Despite 20 years as director of the Museum of Contemporary Art Australia, there are times this leader still feels “terrified”.
Current role: Director, Museum of Contemporary Art, Australia
Previous roles: Director, Ikon Gallery, Birmingham, England; arts officer, Arts Council of Great Britain; curator and driver, Travelling Gallery, Scottish Arts Council
How do you define good leadership?
A clear vision and an ability to communicate both internally and externally. The more I’ve advanced in my career, the more I’ve realised how much you get back from the time you invest in your staff.
Do you think some people brush over that?
Leaders often get to their office and shut the door. But leadership is about being lateral more than hierarchical.
Do you surround yourself with those who will challenge you?
You’ve got to have different viewpoints around the table. In the arts, people challenge you because that’s just who we are. There’s always lively debate within my field and I revel in that.
Can people push you too far?
Absolutely. I’ve had to learn to listen and to not jump in and immediately contradict [laughs]. I move very fast and I have a tendency to go, “Right, this is the path; let’s go down it.”
What are the biggest challenges facing the arts right now?
I’m going to turn that around: I think there are great opportunities in the arts right now because of societal changes, the changing world of jobs and the impact of artificial intelligence. All these things are beginning to affect people’s lives and I think that’s where creativity can play a big role. Encounters with artworks can be transformative. Also, artists can teach us how to have empathy, which will be a major skill in the future because that’s the kind of thing robots can’t do.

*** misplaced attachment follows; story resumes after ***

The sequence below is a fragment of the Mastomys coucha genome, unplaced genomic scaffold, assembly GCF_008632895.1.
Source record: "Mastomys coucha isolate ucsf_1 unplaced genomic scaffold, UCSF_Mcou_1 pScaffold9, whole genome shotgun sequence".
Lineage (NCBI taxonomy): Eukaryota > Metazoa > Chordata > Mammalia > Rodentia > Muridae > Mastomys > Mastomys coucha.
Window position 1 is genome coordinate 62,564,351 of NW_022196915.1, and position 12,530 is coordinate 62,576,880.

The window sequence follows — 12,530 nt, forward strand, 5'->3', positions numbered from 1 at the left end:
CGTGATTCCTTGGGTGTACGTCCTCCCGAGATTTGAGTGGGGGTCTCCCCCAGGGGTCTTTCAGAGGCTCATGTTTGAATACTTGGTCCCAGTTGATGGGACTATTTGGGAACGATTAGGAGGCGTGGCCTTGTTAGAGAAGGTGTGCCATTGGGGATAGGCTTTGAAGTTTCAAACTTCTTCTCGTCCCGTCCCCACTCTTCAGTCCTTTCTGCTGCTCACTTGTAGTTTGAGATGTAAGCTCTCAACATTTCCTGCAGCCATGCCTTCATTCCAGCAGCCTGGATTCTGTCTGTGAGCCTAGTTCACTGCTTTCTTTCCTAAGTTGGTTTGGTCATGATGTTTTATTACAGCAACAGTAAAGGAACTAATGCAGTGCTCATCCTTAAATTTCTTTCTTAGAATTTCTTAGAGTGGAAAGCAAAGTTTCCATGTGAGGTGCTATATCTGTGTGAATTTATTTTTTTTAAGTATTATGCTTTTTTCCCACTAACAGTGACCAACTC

You raise more than 75 per cent of the gallery’s funds annually through corporate and philanthropic support so clearly you’re very good at getting lots of money out of people...
Yes, well, it’s not the thing that gets me out of bed in the morning, I have to say. How we talk to philanthropists and sponsors is critical but so is how we think about keying into what they’re interested in, how we make them feel connected and how we trigger nice warm feelings towards us that will actually unlock the potential for funding.
How did you learn that skill?
On the job. You can go to any number of fundraising courses and they can tell you all the techniques – such as you have to “touch people” 20 times before you get the big gift – but ultimately it’s about building relationships with people and understanding what makes them tick.
Are the conversations you have with government similar?
They’re nuanced. Philanthropists are interested in making an impact and then there are those people who just love art for art’s sake. With government, it’s more about public impact. It’s not just about numbers through the door anymore; it’s about who those people are, how diverse they are and how we’re connecting with people on different levels. It’s a spectrum.
What’s your view on the rate of philanthropy in Australia, particularly corporate philanthropy?
Individual philanthropy is growing exponentially but corporate philanthropy doesn’t really exist. Corporates are much more about transactional exchanges where they give you money and you give them something back. That’s fair enough but it’s becoming much harder.